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April 23, 2009

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Sheila

In medical school, I had an attending physician who would tell us that if we only knew one diagnosis, or only looked for one diagnosis, we would only find one diagnosis. He was adamant, as you are, that stepping back and doing a thorough review of the problem is imperative when treating a recalcitrant issue. Good for you. I bet this poor collie girl feels better already.

Janet

Spot occasionally has those hot spots, but it's generally not a big problem. This was interesting. I feel sorry for that poor dog, hope she feels better!

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I agree with this that the veterinarian did a skin scraping and didn't find mites because her initial problem may have been related to something else,keep posting for the more valuable information.

by: sphin

Daniel

Peppy, is a 4 mouth old french bulldog and his testicle have have not drop. Help

Doc

Hello, Daniel,

It is possible that the testicles will descend as Peppy matures. However, it is possible that they will not.

It is not desirable to surgically move the testicles to a normal location. This developmental defect is highly heritable. If you did surgery to make Peppy look normal and be fertile, his offspring would probably have the same problem.

If Peppy's testicles do not reach a normal location on their own, it would be advisable to have them removed. This is more complicated in dogs who are cryptorchid ("hidden testicles"), but should be done. Testicles that are not in the normal location are more prone to disease.

Good luck.

patch test

The rash is red, often flakes or oozes, and has small blisters or bumps. There are often excoriations, or areas of broken skin, from aggressive scratching.

eczema free forever

My dog's name is Bailey and he has had a major skin problem for the past year. I have spent alot of money in Vet bills. He licks and scratches, and this is the third time this year I spend money on the same kind of pills. His skin has became black, and he's loosing all his hair, specially in his neck, inside legs, and face (eyebrows); He also smells really bad, no matter how many times I give him baths. Unfortunately, I have been laid off, and now I can't afford anymore vet bills, I also have to move, and can't take him with me. Just thinking about it, its hard for me, but I need advice on what to do. I don't think anybody would want him with the problems he has.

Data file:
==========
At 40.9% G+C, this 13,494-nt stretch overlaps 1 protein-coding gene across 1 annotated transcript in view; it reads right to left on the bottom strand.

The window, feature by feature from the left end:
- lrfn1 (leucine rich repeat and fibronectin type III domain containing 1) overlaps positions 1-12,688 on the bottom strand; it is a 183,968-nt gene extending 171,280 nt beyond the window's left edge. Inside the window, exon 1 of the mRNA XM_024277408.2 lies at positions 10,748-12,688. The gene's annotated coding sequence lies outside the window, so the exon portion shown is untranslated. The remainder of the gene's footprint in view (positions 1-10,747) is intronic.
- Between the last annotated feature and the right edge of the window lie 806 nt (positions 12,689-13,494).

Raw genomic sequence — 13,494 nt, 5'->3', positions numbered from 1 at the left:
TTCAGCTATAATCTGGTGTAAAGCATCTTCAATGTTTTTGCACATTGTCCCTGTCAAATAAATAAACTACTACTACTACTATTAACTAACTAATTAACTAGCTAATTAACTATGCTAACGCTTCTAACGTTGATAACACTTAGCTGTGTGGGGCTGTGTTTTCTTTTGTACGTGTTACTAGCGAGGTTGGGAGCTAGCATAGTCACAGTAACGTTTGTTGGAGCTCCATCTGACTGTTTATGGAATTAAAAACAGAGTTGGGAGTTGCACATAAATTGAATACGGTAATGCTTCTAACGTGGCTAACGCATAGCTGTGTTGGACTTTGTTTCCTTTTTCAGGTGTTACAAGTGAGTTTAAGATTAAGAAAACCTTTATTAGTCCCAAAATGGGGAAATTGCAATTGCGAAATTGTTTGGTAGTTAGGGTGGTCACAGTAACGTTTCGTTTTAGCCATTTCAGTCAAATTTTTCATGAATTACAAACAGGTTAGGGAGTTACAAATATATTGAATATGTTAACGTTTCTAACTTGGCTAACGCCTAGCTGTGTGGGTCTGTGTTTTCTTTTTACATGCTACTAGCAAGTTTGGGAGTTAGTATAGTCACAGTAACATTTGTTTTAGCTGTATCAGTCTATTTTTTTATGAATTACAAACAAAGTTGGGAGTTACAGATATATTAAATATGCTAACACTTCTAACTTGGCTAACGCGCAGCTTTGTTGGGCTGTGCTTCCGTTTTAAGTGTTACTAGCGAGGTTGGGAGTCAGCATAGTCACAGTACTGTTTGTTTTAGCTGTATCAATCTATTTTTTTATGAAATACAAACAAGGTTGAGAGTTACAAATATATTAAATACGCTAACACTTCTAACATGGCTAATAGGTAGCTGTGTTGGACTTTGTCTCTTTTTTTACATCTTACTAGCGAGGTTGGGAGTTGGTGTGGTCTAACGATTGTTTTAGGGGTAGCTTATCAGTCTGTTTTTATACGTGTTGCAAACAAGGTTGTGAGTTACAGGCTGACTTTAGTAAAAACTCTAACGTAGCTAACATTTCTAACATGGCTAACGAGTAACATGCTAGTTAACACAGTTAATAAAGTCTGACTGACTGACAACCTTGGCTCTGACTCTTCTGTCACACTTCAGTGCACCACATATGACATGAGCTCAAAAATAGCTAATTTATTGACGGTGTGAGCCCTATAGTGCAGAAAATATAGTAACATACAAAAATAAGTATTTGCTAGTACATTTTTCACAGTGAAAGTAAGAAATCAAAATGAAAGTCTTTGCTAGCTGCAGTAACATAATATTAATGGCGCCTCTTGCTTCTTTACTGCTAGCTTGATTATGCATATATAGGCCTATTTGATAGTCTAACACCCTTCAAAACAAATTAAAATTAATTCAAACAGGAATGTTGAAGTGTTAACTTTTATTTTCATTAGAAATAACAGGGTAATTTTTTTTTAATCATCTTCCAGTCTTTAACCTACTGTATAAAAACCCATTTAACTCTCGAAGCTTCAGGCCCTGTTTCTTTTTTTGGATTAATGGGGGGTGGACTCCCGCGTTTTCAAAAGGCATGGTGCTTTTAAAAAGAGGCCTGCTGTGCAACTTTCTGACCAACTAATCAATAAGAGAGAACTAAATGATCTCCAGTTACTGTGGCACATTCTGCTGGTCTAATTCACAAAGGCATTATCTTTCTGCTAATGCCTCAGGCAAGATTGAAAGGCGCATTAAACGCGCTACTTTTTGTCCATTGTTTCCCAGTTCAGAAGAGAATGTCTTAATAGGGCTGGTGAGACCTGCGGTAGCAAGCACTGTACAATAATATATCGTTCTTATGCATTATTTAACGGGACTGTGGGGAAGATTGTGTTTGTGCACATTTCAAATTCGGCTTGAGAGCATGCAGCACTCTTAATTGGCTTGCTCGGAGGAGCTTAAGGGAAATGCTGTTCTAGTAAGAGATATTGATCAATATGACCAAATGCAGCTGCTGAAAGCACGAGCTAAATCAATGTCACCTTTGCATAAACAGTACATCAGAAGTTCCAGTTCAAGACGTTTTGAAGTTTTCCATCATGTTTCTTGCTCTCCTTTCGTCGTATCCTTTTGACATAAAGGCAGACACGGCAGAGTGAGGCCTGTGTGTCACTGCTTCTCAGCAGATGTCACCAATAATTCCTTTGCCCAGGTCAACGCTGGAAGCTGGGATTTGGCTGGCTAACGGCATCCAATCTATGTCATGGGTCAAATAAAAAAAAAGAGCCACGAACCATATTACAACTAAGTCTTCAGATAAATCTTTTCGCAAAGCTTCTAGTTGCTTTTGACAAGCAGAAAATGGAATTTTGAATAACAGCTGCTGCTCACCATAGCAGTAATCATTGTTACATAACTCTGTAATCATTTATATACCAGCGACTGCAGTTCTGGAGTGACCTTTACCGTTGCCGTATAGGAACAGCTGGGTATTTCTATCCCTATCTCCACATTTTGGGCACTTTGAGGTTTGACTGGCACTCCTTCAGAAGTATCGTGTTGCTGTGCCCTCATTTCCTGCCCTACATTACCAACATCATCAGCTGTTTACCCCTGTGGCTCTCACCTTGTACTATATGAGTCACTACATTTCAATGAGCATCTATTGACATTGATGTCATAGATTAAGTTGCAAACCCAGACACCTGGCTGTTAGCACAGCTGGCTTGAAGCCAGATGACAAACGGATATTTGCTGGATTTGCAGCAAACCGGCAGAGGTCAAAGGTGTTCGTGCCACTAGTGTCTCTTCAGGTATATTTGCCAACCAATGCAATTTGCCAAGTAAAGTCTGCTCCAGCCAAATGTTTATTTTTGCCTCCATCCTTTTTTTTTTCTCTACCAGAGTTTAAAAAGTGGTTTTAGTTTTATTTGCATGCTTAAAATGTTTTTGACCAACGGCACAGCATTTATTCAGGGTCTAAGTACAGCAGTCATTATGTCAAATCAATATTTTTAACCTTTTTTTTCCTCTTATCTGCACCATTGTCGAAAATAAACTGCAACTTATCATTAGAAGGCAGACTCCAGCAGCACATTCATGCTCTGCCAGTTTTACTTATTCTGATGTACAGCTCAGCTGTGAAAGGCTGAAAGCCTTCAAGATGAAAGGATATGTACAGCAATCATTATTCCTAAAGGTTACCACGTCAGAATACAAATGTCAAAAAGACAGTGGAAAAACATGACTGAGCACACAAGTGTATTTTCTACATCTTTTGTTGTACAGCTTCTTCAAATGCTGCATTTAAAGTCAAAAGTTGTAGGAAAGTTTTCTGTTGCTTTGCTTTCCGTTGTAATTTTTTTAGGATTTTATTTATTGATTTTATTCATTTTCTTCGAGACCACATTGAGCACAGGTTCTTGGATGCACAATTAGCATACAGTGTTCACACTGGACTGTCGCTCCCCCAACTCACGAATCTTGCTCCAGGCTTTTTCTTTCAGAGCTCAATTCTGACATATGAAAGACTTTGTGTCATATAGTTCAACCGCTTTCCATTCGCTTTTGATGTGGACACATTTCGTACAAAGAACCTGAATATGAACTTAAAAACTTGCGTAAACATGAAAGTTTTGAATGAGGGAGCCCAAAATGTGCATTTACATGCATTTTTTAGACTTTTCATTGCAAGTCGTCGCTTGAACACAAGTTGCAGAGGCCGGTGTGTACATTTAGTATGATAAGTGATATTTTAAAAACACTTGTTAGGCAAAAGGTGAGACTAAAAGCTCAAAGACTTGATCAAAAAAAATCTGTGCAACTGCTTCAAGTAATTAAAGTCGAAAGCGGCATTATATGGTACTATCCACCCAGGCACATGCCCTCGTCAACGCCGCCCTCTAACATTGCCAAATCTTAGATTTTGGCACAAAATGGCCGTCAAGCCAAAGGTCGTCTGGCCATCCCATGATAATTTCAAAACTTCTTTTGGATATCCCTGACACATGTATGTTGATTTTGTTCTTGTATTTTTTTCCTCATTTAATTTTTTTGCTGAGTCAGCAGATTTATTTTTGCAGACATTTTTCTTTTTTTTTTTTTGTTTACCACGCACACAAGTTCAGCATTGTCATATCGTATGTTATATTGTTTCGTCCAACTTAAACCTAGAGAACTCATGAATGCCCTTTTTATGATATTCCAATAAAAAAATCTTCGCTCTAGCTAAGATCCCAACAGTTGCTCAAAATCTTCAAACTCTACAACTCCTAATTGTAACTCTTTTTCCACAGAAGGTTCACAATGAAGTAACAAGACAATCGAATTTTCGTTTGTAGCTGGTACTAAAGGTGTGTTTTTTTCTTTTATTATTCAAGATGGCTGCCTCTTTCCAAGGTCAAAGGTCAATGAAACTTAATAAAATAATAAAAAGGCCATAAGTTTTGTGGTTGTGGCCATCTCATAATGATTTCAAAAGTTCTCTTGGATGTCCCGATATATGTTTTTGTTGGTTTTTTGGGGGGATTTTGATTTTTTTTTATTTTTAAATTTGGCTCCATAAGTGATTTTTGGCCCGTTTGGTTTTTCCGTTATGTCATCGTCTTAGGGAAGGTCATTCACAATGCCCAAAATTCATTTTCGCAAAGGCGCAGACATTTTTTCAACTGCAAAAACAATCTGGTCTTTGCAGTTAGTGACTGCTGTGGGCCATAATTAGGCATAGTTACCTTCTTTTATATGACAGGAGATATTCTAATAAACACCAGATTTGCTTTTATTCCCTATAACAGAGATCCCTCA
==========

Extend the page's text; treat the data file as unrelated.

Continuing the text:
Doc

Any dog that scratches constantly will develop changes in his skin in response to that trauma. This is true, whether teh cause of the itching is due allergies, skin infections, mange mites, etc.

One change is increased skin oil production, which causes a rancid odor. Another is flaking of the skin.

Long-term scratching can cause the hyper-pigmentationn (darkening) of the skin. There is also a genetic condition in Dachshunds called acanthosis nigricans. The skin in the areas you have described is most often affected.

Long-term yeast infections in the skin can also produce the appearance you describe. We usually treat with anti-fungal shampoos and systemic anti-fungal medications.

I wish that I could give you some helpful advice, but long-distance without seeing the dog, I really cannot prescribe a treatment.

Pamela Zimmerman

Hi
you helped me before with one dog's tooth. thank you very much. Now we have a skin issue. Lovely yellow lab, 11yo and her coat continues to be beautiful. her skin appears fine, not red or rashy or anything weird. But there is stuff that is accumulating at the base of the hair in patches. It is reddish, clay-like, and of course we suspect it is digested blood. But it is not hard like flea dirt, and it is gummed on the hair. When washed off, it turns red. It appears in about 3" diameter sections on her shoulder first, then on her sides and near the root of her tail. Several weeks ago, she wouldn't eat (very unusual) she was taken to the vet and found to have a fever and we were given an antibiotic. I have searched the internet without luck. Suggestions would be appreciated. thank you

Doc

Hello, Pamela,

The fact that it turns red when washed off certainly makes one wonder about the presence of blood.

Your description isn't ringing any bells for me, I'm afraid.

Time to get a hands-on exam, I'd say.

Good luck.

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